May 12, 2018

Stress Management & Helping One Another Can Reduce Body fat


Stress can be a large contributing factor to increased fat gain, heavily affecting your goals.

Without boring you too much with the breakdown of stress, how cortisol and insulin are formed and work together to aid in your unexpected bodyfat increase we’ll hit you with some key points.

  • When experiencing stress our body goes into ‘Fight or Flight’.

  • Our bodies then produce cortisol (hormone produced by the adrenal glands) to help manage the increased energy we need to deal with the stress.

  • Usually, when stressed, we don’t actually need the energy produced for anything strenuous such as working out, therefore the increased energy (insulin) is stored as fat.

I’ll admit, I have always overlooked stress and it wasn’t up until learning how it aids in increased bodyfat levels and muscle tissue breakdown that I really paid more attention to it, not only in myself but heavily within clients.

So what are some simple steps to help reduce stress?

  1. Supplementing Magnesium/ZMA before bed helps you to relax and promotes deep, peaceful sleep.

  2. Aim to get around 7-8 hours of peaceful sleep per night.

  3. Pinpoint where your stress stems from and have a plan in place on how you can reduce/remove it.

  4. Always have some ‘Me’ time each week. Time in which you can just relax, focus on yourself and do what makes you happy.

  5. Reassess what is important to you. Also, take a look at your attitudes and how you seem to react to any stressful situations.

Not everyone shows signs of stress which is why it is so important to try and build a bond with in your fitness or lifestyle circle,its good to talk remind each other that every now and then you can chat


about anything other than just fitness and getting summer ready!

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  • � �Here are some simple recipe" s Smoked salmon risotto Serves 4 - 365 kcals per serving KcalsFatSat fatCarbsSugarProteinSalt3655.9g2.0g69.7g4.2g13.2g3.74g Ingredients Frylight 300g risotto rice 1 onion, chopped 100g mange tout, sliced 120g smoked salmon trimmings 1.2 litres of vegetable stock Juice of 1 lemon Method Fry the onion in the Frylight until browned. Add the rice and stir well, until the rice becomes translucent around the edges. Slowly add the stock, stir and bring to the boil, simmer for 15 minutes. Add the mange tout and salmon, simmer for a further 5 minutes, continuously stirring. Add the lemon juice, stir well and serve. � �Cod with chorizo Serves 4 - 220 kcals per serving KcalsFatSat fatCarbsSugarProteinSalt2209.6g2.9g4.4g4.1g27.5g1.75g Ingredients 80g Spanish chorizo 500g skinless and boneless cod loin 400g tin of chopped tomatoes 30g flat leaf parsley 5g sweet or smoked paprika 10ml extra virgin olive oil 10ml lemon juice Black pepper to season Method Season the cod with black pepper and sprinkle over the paprika and lemon juice. Drizzle with a little olive oil and bake uncovered at 180°C for 15-20 minutes until the fish is just firm and opaque. Meanwhile heat remaining oil in a small saucepan over a medium heat. Chop up the chorizo, add to the pan and cook until the fat is rendered (about 2 minutes), drain off excess fat. Add the tomatoes to the pan and bring to a simmer, turn down the heat. Season with black pepper and stir in roughly chopped flat leaf parsley. Top fish with chorizo/tomato mixture and serve with vegetables of your choice. Just remember to add the extra calories. � �Spicy fish cakes Serves 6 - 134 kcals per serving KcalsFatSat fatCarbsSugarProteinSalt1343.1g0.4g8.8g7.1g18.0g1.19g Ingredients 600g skinless and boneless cod fillets 6 spring onions 1 tsp chilli powder 1 tbsp Thai fish sauce Zest and juice of 1 lime 1 tbsp vegetable oil 6 tbsp sweet chilli dipping sauce Handful of coriander Method Place the cod fillets, spring onions, chilli powder, Thai fish sauce, lime juice and zest and a good handful of fresh coriander in a food processor and blend until smooth. Divide the mixture into 12 and shape into fish cakes. Place on a plate, cover and chill for 30 minutes. Heat a little oil in a shallow pan and cook the fish cakes, in batches, for about 5 minutes, turn and cook for a further 3 minutes or until firm. Serve with sweet chilli dipping sauce. � �Prawn madras Serves 2 - 301 kcals per serving KcalsFatSat fatCarbsSugarProteinSalt3014.0g0.7g22.9g17.8g43.3g4.67g Ingredients Frylight ¼ tsp mustard seeds ¼ tsp cumin seed ¼ tsp turmeric ¾ tsp garam masala 2 tsp chilli powder 4 cloves garlic, crushed 1 large onion, chopped 300g passata Handful of coriander, chopped 500g ready to eat prawns 2 tbsp fat free natural yogurt Method Spray the Frylight into a frying pan or wok. Add the mustard and cumin seeds until they start to pop a little after a few minutes. Add the onion and garlic and fry until brown. Add the passata, turmeric, garam masala, coriander and chilli powder. Simmer for 5-10 minutes, adding water as required. Add the prawns and heat through. Take off the heat, and stir in the yogurt. � �Alternative fish & chips Serves 2 - 571 kcals per serving KcalsFatSat fatCarbsSugarProteinSalt57111.7g2.1g77.0g3.5g42.8g0.87g Ingredients 300g skinless and boneless haddock fillets 400g potatoes, raw ½ tbsp extra virgin olive oil 1 medium egg 50g plain flour 80g fresh breadcrumbs 1 small lemon 100g garden peas, frozen Black pepper to season Method Peel the potatoes and slice into equal chunky chip sized portions. Cook in an Actifry with ½ tbsp of olive oil, as per the instructions.* Meanwhile, put the egg and breadcrumbs into 2 separate bowls. Sprinkle the flour evenly over the fish, then coat with the egg, then the breadcrumbs and sprinkle over some pepper. Bake the fish in the oven for 20 minutes at 200°C. When the fish and chips are almost cooked, boil the peas for 5 minutes. Serve the fish, chips and peas with a wedge of lemon. *If you don't have an Actifry, par boil the potatoes for around 4-5 minutes, then evenly spread on a baking tray with a little Frylight and cook for 30 minutes at 200°C.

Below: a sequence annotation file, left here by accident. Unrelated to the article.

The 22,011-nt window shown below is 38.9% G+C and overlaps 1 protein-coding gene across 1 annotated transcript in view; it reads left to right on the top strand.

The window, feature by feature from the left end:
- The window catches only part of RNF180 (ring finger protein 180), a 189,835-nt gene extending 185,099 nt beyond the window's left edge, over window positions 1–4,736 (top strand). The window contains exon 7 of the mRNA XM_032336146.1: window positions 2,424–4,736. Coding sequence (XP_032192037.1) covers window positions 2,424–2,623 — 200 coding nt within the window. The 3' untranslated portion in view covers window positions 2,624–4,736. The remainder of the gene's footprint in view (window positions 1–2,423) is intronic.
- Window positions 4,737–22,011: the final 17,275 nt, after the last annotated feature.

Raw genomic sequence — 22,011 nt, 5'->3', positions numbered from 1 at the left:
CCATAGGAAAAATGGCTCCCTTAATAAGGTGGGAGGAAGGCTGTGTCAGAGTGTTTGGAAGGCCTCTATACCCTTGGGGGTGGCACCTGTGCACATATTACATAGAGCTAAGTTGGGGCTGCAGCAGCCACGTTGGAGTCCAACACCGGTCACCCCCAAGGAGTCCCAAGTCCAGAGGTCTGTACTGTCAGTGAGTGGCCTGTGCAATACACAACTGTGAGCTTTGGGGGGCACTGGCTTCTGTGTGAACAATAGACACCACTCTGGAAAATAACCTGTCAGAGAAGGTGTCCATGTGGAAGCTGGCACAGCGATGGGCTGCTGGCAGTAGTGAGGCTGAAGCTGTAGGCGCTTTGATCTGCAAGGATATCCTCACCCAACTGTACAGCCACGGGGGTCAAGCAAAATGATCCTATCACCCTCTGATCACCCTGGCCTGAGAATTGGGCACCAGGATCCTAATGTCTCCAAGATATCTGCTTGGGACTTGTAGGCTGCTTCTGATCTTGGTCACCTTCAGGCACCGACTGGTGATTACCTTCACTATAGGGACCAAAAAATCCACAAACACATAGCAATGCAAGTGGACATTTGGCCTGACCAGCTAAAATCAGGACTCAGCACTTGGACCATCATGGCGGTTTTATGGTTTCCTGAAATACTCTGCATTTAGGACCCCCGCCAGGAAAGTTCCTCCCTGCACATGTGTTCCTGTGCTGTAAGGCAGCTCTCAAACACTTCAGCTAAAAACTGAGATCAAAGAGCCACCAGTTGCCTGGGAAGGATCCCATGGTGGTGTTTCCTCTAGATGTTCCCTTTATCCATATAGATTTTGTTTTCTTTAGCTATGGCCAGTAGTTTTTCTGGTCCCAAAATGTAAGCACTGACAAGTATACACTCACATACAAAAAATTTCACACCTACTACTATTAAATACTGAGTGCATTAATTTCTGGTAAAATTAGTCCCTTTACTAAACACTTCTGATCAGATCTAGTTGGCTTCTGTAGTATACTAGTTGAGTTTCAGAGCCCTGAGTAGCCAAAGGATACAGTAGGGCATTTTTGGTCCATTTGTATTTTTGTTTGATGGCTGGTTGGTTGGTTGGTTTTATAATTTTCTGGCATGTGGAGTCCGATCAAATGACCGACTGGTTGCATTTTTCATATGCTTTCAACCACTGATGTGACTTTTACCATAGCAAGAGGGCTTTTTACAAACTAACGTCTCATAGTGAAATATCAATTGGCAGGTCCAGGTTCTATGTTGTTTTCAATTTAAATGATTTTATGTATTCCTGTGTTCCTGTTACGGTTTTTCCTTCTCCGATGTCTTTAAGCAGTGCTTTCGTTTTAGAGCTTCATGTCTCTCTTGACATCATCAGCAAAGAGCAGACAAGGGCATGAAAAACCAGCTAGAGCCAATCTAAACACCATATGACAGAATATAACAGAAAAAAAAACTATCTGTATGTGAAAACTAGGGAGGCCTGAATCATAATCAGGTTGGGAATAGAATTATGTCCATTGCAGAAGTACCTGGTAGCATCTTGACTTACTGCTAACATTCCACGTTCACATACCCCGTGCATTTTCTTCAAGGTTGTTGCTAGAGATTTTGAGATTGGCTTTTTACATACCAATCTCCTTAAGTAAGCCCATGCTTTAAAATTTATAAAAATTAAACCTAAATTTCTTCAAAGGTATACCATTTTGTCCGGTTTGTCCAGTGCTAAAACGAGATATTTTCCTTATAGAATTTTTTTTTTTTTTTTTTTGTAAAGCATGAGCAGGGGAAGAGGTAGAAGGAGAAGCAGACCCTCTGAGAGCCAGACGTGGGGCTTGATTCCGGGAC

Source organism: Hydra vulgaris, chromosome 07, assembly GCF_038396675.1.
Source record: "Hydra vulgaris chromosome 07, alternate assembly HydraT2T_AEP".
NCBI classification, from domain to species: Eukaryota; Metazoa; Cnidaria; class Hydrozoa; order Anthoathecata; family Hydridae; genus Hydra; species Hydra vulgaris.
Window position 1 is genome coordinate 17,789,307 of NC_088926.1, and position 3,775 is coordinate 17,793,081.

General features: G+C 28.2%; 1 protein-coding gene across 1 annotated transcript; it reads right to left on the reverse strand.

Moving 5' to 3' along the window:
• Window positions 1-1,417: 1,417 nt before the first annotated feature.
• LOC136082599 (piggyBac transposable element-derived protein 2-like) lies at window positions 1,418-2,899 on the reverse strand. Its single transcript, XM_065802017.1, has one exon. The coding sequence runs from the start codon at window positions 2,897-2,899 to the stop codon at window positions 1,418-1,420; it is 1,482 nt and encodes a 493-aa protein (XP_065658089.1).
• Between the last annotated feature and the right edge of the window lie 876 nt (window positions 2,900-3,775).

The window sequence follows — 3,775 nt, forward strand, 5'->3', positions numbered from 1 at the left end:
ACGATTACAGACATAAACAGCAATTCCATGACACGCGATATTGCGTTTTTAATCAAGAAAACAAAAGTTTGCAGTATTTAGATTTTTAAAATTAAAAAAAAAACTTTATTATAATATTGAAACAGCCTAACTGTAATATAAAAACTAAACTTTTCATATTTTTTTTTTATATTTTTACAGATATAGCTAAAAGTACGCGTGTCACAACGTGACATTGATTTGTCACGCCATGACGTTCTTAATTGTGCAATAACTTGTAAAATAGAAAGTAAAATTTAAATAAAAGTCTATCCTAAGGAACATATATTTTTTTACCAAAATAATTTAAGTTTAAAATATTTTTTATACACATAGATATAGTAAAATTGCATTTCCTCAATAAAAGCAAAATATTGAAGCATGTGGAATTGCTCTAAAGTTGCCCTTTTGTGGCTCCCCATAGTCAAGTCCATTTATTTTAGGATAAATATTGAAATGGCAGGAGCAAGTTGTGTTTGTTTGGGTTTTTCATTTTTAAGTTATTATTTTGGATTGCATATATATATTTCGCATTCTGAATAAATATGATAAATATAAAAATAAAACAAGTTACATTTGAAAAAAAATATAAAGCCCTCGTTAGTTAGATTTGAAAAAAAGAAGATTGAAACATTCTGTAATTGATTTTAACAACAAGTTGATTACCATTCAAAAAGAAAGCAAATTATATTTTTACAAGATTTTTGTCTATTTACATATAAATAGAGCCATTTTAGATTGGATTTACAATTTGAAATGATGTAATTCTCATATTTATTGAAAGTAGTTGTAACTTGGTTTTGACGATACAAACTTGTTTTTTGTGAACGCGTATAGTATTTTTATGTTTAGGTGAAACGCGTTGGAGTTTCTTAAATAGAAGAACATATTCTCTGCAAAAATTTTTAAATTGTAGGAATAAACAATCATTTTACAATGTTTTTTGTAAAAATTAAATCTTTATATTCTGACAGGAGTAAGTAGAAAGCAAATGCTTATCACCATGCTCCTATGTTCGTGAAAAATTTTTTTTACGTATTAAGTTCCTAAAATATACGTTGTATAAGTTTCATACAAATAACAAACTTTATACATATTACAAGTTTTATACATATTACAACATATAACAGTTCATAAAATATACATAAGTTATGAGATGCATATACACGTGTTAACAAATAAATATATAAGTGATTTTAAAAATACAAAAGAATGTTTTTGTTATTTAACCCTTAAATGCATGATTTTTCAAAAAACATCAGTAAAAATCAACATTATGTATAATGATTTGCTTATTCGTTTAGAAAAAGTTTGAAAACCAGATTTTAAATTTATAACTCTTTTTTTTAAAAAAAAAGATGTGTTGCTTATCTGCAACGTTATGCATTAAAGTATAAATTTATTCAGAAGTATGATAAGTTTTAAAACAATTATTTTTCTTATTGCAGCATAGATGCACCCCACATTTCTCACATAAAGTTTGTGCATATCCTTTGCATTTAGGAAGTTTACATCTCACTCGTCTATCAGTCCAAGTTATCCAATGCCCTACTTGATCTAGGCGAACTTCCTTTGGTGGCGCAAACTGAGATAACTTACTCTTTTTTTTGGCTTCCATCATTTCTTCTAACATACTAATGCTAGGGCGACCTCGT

• Far too many people view six-packs as a kind of fitness status symbol, reserved for the genetic elite or those who spend more time in the gym than they do in their own home. And that’s simply not the case. Yes, your genetics and diet influence just how much muscle definition you have around your midsection. But the good news is that everyone has abs—regardless of how well you can see them. And that means that everyone can build better abs. You might have to relearn a few things, but by incorporating the principles below and trying some new exercises, you can build stronger, better abs than ever before. Your Abs Have More Than One Purpose Ever wondered why sit-ups became such a popular exercise? It’s because most anatomy books state that the purpose of your abdominal muscles is to flex your spine. As a result, people think that by creating a “crunch” type movement, you’ll build your abs the way nature intended. Unfortunately, most anatomy books are “at least 35 years out of date,” while your abs do flex your spine, that’s just a small part of their duty. Your abdominal muscles also… Create movement: Let’s say you’re standing upright, and then you bend forward at your waist as fast as you can, as if you’re a boxer ducking a punch. When you do so, you’ll feel your abs activate; since you’re moving faster than the speed of gravity. Your abs will kick in to propel your torso downward. Counterbalance movement: Ok, now pretend that you’re standing upright again, this time with your hands on your belly. If you were to start leaning backwards, you’ll again feel your abs activate, but this time in a different way. Your abs are doing the opposite of what anatomy books tell you. Rather than flexing your spine, those muscles are fighting the extension of your spine to keep you from falling over. Resist movement: All right, last example. You’re again standing upright, but with your arms reaching straight out in front of you at shoulder-level, with your hands locked together. Let’s say a friend tried to push your arms to one side, but you didn’t want to move. How would you resist their efforts? Your abs. Your core would activate to keep your arms pointing straight ahead. It’s important to do exercises that will work your abs in all of these different ways to protect your body from injury and reveal the lean body you desire. Almost every movement you do works your abs in some capacity—especially if you’re standing. Press a weight overhead, your abs engage. Stand on one leg, your abs are working. Struggle during a tough exercise and “cheat” a little on your form—yep, you’ll probably feel your abs coming to the rescue. These non-abs specific movements hit your midsection indirectly by working your “core” muscles, which are different from your abs. (Your core encompasses your entire torso, including your chest, glutes, back, and even neck muscles.) The following six movements work your core and help your abs “pop,” too. Push-Ups: Everyone knows that planks are killer abs exercises. Push-ups are essentially planks crossed with a bench press, so you can strengthen your six-pack and build your chest. Start in the push-up position, with your arms slightly out in front of you and your elbows near the side of your body. Keeping your back straight and abs tight, lower your body until it almost touches the floor. Pause, then push yourself back up into the starting position. One-Arm Push-Ups: This exercise is the king of upper-body pushing exercises, hitting every muscle that regular pushups hit while placing extra emphasis on your abs and obliques. Start in the pushup position but put one hand behind your back. Your other arm will be slightly out in front of you, with your elbow near the side of your body. Keep your legs wide (the wider they are, the easier the exercise). Lower your body down until your torso almost touches the floor. Pause, then push yourself up to the starting position. Standing One-Arm Cable Press: If one-arm pushups are too advanced for you, standing single-arm cable presses are the next best thing. Like the one-arm push-ups, the exercise strengthens your upper body, abs and obliques. Holding a cable in one hand, step out so that one foot is in front of you and the other leg is bent behind you. Lean forward slightly, pick your back heel off the ground, and tuck your elbow in. Drive the cable in your hand forward, pressing with your shoulder. Return quickly to the starting position and repeat. Cable Chops: Stand with your feet shoulder-width apart and your abs braced. Grab a cable in one hand and pull it across your body. Then turn your shoulders and hips, as if you are swinging a bat. You have three options for the motion: high to low, low to high, or you can press horizontally, from the shoulder level. For best results, mix them up. Offset Dumbbell Lunges: These lunges are a great way to work your obliques. Stand up straight with your feet shoulder-width apart and grab a heavy dumbbell in one hand. Take a step forward with one leg and lower your body until your knee is bent at a 90 degree angle. Then step forward with your other leg to return to the starting position. Take a step forward with the opposite foot and repeat the movement. Continue this pattern as you walk across the floor. Tight Rotations: This body-weight movement is a relatively new exercise, but just as effective as the classics. Stand up straight with your feet shoulder-width apart with your arms straight out in front of you and hands locked together. Rotate your arms and torso as quickly as you can from left to right, keeping the movement between your feet – your shoulders shouldn’t extend past your left or right foot. Move your hips with your shoulders. But You Still Need Ab-Specific Training While nearly every exercise works your abdominal muscles in some way, the benefits of these movements are limited. Most only test the stability of your abs. They don’t develop other aspects of ab strength, like the ability to initiate movement. That’s why doing targeted abs movements is so important. Abs-specfic exercises allow you to strengthen your midsection completely, helping you build an impressive six-pack that’s built to move. And perhaps the best way to strengthen your abs is to do Swiss-Ball Pike Rollouts. A 2010 study in the Journal of Orthopaedic & Sports Physical Therapy found that both the Ball Pike and Ball roll Out exercises were the most effective way hit your upper abs, lower abs, and obliques all at once. Swiss-Ball Pike Rollouts: Start in a pushup position with your hands on the floor and shins resting on top of a Swiss Ball. Your hands should be shoulder width apart, with your back kept straight. To start the exercise, tighten your core muscles and pull your legs in towards your arms, lifting your hips in the air. Pause at the top of the rep and hold for 1-2 seconds. Then lower yourself back down to the starting position, sliding your legs back over the ball until your arms are extended out in front of you. Remember to keep your abs braced and your back straight throughout the movement. Perform 2-4 sets of 6-12 reps.